The example above superbly illustrates this masonry style, in which structural elements like corner quoins or lintels above the windows are fancifully used rather than precisely worked for solidity of effect. The German masons used mortar lavishly in order to develop their ultimate structural integrity. This would have been a relatively quick way of building with available stone (assuming a dependable supply of materials for mortar), with little time and effort invested in squaring up resistant boulders. The architectural effect however exceeds the utilitarian quality of construction, its own particular beauty softened and polished by weathering.

The soft brown mortar lines blend multi-hued granite into a pleasing whole

Stone building was being supplanted by rail-supplied brick buildings by the time this was built

A modern cement chimney rather mars an otherwise pristine stone facade

Mortar applied copiously with little effort to refine or tidy the presentation

The second pattern of stonework is a product of Scottish immigration, which brought skill in controlled splitting and careful shaping of even very hard stone. It also brought a distinct aesthetic sense expressed through a tendency towards careful selection. This masonry style achieves a much more precise and expressive use of granite boulders, which as pictured below have been made rectangular and carefully selected for colour harmonies. The technique is impressive, as granite is among the hardest of stones (some say second only to diamonds). As found, the boulders would have muted colour due to glacial grinding, but once split reveal incredible diversity and vibrancy of colour. And these interior colours have remained fast over their 150 years of exposure, their denseness having inhibited weathering and kept organic action at bay.

Entry facades often received a formal treatment with tightly coursed granite blocks

I owe much of my recent insight into the Scottish style of stonework to a chance encounter with Bill Shivas, owner of a stone farmhouse who also restores these heritage structures. He was outside when I stopped to ask permission to photograph his house, and a fruitful conversation ensued. Bill understands how these structures were put together and why various things were done, and he comes to it all from the perspective of a practicing stone mason involved in repairing and maintaining them. His splendid 1864 farmhouse is pictured above, here showing the original entry-wall to which the farm driveway once conducted visitors. Bill says the masons took particular care to dress this facade, giving it a high degree of formality by shaping large, irregular granite boulders to look like blocks of quarried stone. These are of more subdued and subtle colour variation than the adjacent walls, which are comprised of more random shapes. Also, windows and front doorway have been set into a gently contrasting hue of stone, for an even more subtle effect. It's fascinating that these masons were able to achieve such refined looks from such tough raw materials. The time it would have taken to split it so evenly and trim it to fit so closely suggests that the original farmer was a person of considerable means, an inference reinforced by the many artful touches in the home's fine interior joinery.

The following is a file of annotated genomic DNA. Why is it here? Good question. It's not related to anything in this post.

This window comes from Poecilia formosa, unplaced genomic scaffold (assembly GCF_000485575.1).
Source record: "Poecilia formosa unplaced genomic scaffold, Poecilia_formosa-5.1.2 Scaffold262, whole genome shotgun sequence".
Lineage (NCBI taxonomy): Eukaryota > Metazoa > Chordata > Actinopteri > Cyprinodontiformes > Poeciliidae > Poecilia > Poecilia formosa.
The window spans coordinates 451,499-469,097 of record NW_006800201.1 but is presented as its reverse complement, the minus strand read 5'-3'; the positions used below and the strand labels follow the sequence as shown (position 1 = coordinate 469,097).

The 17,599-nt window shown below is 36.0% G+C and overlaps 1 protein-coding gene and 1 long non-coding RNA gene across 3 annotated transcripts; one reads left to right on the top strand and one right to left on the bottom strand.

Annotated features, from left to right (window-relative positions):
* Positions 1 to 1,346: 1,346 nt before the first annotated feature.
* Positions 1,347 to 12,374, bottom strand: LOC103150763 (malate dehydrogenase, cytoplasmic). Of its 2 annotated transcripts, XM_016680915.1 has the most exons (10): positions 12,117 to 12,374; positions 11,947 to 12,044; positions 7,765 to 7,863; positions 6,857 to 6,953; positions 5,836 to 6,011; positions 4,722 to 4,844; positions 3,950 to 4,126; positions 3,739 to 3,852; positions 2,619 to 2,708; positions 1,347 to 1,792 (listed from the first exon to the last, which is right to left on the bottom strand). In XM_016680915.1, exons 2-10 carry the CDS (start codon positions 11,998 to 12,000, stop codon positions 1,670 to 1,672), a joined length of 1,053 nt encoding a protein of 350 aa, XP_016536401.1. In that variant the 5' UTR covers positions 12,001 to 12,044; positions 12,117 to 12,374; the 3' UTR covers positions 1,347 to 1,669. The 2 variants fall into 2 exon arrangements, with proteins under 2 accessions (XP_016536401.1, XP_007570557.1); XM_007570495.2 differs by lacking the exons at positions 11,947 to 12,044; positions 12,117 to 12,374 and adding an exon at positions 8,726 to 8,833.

A random assortment of split fieldstone pleasingly fitted together like a jigsaw puzzle

Compare the front entry wall to the side wall pictured above, which is of more randomly shaped fieldstone, yet closely fitted into courses with what appear to be ultra-fine mortar bands.The exuberant use of these stones, coupled with the feeling of close aesthetic control, is absolutely stunning to my eye. It's very difficult to conceive of modern masons being able to achieve this sort of fitting with hand tools.

Corner blocks align with rubblestone on this side wall